By David R. Baker
“Such an increase in demand on the state’s already stressed electric grid adds urgency and importance to making the state’s energy supplies safer, more affordable, and more reliable,” the group’s executive director, Bernadette Del Chiaro, said in a press release.
With record-breaking heat triggering California’s first rolling blackouts in 20 years last month, the state is already grappling with an energy crisis that critics have been quick to pin on its lofty climate ambitions. Intermittent solar and wind power generation have surged on California’s grid, making it more difficult to forecast supplies in real-time.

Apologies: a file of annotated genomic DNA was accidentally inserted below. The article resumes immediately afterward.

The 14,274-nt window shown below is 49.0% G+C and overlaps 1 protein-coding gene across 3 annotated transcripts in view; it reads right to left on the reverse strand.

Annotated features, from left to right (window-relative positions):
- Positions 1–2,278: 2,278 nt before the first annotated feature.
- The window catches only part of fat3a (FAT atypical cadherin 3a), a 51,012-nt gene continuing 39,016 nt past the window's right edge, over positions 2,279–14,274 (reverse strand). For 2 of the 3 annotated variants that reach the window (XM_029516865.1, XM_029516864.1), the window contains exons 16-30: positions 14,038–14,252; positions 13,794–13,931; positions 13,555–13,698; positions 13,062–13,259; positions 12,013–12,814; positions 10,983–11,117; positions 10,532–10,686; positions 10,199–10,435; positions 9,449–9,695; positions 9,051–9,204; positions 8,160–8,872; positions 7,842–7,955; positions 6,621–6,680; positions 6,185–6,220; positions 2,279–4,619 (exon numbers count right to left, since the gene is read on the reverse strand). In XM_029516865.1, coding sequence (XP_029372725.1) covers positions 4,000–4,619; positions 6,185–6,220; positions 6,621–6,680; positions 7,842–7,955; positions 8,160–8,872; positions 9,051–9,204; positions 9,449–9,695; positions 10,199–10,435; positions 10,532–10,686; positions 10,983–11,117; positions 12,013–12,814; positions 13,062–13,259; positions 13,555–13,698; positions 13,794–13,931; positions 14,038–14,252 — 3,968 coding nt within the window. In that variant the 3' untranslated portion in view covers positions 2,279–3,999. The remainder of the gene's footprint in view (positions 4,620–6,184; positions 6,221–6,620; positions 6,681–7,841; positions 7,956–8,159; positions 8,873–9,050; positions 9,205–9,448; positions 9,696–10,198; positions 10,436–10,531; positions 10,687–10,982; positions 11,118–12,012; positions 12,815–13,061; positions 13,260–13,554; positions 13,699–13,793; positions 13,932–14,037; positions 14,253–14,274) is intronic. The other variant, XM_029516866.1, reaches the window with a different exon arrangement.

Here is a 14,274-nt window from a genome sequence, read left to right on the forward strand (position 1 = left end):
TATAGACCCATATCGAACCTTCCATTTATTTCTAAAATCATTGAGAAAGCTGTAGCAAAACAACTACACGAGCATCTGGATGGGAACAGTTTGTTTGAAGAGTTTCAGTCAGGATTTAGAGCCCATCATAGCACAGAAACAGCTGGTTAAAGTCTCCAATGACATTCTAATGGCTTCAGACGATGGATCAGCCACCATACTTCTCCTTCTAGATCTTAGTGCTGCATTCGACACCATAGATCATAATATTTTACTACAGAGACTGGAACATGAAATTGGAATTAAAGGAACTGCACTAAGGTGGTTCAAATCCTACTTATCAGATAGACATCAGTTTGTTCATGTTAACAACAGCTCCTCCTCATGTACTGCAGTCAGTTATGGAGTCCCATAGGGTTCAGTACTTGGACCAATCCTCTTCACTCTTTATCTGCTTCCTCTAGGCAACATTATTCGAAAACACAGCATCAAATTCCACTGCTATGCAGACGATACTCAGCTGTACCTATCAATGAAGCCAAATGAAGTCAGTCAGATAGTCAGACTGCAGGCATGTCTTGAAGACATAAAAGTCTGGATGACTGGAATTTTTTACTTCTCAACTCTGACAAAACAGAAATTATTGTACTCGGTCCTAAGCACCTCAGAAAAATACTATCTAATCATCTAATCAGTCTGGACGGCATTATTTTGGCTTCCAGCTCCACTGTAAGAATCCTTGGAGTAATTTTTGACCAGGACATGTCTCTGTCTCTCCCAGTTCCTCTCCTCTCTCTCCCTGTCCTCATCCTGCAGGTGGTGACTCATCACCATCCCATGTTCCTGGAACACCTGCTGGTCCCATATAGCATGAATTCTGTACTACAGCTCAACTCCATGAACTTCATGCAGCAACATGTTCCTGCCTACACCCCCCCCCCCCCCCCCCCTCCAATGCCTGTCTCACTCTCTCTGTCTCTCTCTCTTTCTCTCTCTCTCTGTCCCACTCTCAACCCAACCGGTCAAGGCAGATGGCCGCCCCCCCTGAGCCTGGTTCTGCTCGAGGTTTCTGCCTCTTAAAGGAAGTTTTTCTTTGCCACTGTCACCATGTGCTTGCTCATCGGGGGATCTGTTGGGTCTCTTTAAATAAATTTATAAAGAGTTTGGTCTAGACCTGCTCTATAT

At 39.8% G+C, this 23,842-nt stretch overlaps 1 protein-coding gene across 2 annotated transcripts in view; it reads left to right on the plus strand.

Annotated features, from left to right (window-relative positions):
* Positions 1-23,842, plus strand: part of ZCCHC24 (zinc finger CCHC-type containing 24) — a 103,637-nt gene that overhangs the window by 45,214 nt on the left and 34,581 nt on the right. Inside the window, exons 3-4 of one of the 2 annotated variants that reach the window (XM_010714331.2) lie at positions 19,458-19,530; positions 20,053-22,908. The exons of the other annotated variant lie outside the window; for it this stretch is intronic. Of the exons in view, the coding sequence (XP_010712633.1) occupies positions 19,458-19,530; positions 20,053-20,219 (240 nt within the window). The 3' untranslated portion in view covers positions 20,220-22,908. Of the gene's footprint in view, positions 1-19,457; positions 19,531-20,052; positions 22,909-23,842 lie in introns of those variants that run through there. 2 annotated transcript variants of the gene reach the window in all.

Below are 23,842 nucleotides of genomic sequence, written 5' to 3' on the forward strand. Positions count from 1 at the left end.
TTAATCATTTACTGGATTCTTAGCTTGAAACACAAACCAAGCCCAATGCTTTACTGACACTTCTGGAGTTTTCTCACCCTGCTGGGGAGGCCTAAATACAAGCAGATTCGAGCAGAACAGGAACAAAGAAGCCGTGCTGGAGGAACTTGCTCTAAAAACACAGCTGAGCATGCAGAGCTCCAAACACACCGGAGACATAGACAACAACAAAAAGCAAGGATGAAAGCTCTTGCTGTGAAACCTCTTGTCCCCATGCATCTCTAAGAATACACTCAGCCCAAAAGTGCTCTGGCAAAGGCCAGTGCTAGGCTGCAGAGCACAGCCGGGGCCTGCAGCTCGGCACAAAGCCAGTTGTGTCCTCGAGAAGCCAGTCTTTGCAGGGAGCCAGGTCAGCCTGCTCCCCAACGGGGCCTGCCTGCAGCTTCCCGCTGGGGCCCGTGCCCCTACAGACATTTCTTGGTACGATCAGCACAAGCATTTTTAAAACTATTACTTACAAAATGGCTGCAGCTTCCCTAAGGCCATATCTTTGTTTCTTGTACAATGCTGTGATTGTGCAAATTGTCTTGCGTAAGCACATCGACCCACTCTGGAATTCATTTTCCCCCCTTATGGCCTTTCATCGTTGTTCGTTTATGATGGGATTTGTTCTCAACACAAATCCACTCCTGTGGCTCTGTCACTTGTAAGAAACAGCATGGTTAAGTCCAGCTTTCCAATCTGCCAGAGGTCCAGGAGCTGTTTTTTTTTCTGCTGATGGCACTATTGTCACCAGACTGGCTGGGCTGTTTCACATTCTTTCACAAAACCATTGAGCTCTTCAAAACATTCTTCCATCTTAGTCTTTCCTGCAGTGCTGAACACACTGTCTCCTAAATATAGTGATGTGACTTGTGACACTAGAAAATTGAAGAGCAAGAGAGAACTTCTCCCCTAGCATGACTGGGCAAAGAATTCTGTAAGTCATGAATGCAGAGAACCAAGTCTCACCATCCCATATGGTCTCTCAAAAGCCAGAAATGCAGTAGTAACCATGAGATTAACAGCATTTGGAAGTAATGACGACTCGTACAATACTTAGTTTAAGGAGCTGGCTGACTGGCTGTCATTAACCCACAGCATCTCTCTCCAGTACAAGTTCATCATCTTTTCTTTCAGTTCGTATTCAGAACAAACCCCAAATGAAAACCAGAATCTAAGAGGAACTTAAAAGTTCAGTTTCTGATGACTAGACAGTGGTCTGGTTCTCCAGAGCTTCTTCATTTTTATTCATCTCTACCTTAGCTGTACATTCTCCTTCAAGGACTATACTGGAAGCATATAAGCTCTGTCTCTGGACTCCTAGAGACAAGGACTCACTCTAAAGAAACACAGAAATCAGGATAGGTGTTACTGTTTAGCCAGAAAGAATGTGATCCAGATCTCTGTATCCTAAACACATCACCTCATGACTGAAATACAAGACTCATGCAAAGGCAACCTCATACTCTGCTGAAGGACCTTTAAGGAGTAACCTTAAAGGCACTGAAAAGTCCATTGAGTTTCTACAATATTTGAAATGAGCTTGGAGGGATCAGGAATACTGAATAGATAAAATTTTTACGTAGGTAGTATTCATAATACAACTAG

Del Chiaro says that’s just all the more reason to “rethink” California’s entire approach to energy.
California Governor Gavin Newsom appears to be thinking along similar lines. During a state-organized climate change event Thursday, he told CNN pundit Van Jones that the way to prevent blackouts is to increase battery installations that can soak up excess solar power during the day.
“What we need to do is advance our technologies in battery storage so we can absorb the extremes,” Newsom said.